Topics in This Section
As a certified personal trainer, registered yoga teacher and Pilates practitioner, Karen Applegate is tuned into her body. She’s used to keeping a busy schedule, so when she started feeling unusually tired in 2010 at the age of 52, Karen didn’t worry much at first.
But then the bloating started, along with sharp pains in her stomach and persistent back pain that would intensify when she took a deep breath. “I knew something was wrong,” she recalled. There was a history of colon cancer in her family, so that prospect worried her.
Her doctor ordered an ultrasound, which revealed that Karen had an ovarian tumor. While she was waiting for the official test results from her doctor, Karen landed in the emergency room with crippling abdominal pain on a Friday. Tests revealed that she had a cyst. By Monday, Karen learned one of her blood tests detected an elevated CA125 (a substance in blood that is often elevated in ovarian cancer).
The mother of one of her daughter’s friends worked for Mark A. Morgan, MD, FACOG, FACS, a surgical oncologist at Fox Chase Cancer Center, and urged Karen to make an appointment. Even though the diagnosis was not yet confirmed, Karen felt that by meeting with Dr. Morgan, whatever the result, she would be in the most experienced hands.
“I was praying that it would just be a tumor, not cancer,” she recalled. Dr. Morgan specializes in treating women with gynecological cancers. He performed a hysterectomy and the pathology revealed that Karen had Stage 3 ovarian cancer, which had metastasized, or spread, in her abdomen. During the procedure, Dr. Morgan removed more than two and a half liters of fluid in her abdomen, which explained the pain Karen had been experiencing.
"Dr. Morgan is tremendous – a good person, a calm man and a very good surgeon."
“Dr. Morgan got me through it,” she recalled. “He told me, ‘Karen I think your chances are good to beat this.’ He was able to get the cancer and I’d need chemotherapy. I had a mantra of positive words from him that I would focus on when I felt anxious. Dr. Morgan is tremendous – a good person, a calm man and a very good surgeon.”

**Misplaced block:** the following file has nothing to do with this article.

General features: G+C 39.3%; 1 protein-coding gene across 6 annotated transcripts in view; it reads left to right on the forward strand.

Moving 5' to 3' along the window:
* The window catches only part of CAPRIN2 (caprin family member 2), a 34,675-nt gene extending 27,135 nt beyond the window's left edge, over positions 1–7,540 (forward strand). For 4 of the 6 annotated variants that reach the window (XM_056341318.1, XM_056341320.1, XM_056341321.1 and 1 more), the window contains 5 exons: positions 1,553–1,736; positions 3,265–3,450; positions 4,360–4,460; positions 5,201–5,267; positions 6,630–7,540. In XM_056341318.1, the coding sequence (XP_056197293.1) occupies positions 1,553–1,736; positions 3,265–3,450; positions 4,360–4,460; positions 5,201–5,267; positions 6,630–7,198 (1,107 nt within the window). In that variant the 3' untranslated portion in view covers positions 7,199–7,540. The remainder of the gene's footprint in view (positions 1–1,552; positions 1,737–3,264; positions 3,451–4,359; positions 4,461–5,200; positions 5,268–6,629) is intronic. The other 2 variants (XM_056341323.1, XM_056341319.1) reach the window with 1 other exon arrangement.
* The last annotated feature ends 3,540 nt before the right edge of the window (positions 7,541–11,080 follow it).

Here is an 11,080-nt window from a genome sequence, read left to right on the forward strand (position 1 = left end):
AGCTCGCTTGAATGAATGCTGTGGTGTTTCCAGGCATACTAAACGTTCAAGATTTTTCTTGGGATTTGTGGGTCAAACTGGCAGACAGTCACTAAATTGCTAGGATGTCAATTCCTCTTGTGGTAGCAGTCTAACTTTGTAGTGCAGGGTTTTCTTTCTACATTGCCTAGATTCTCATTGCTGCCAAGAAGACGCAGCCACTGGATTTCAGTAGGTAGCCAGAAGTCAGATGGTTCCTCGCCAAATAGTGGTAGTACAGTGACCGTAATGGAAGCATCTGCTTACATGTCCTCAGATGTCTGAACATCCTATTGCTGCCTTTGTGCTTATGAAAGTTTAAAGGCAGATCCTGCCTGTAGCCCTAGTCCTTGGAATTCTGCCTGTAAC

After surgery, Karen met with her medical oncologist, Lainie P. Martin, MD, to discuss chemotherapy. Dr. Martin enrolled Karen in a clinical trial and she was randomly assigned the most aggressive type of treatment. Although she was hesitant, Karen knew this trial could offer the most effective treatment.
"I feel like the CRU nurses are my sisters."
“Dr. Morgan said that if I was his wife, he would be glad that I was enrolled in that arm of the trial – which made me feel very reassured.” Karen considers herself lucky to have worked so closely with the Critical Research Unit (CRU) nurses, who were her frontline medication providers. “I feel like the CRU nurses are my sisters. I felt so genuinely cared for – I love them all.”
Although she had some challenges during treatment, which is common, Karen tolerated the 18 rounds of chemotherapy better than she had anticipated. In 2012, two years after surgery, Karen received clean CAT Scans and reported to be feeling well. As a Pilates instructor, Karen's especially happy to have regained her strong core, despite having major abdominal surgery.
“I was very, very lucky, to get through it the way I did,” said Karen. “I’m hoping I can remain with that luck. I’m just so thankful to Dr. Morgan, Dr. Martin and the entire staff of Fox Chase Cancer Center.”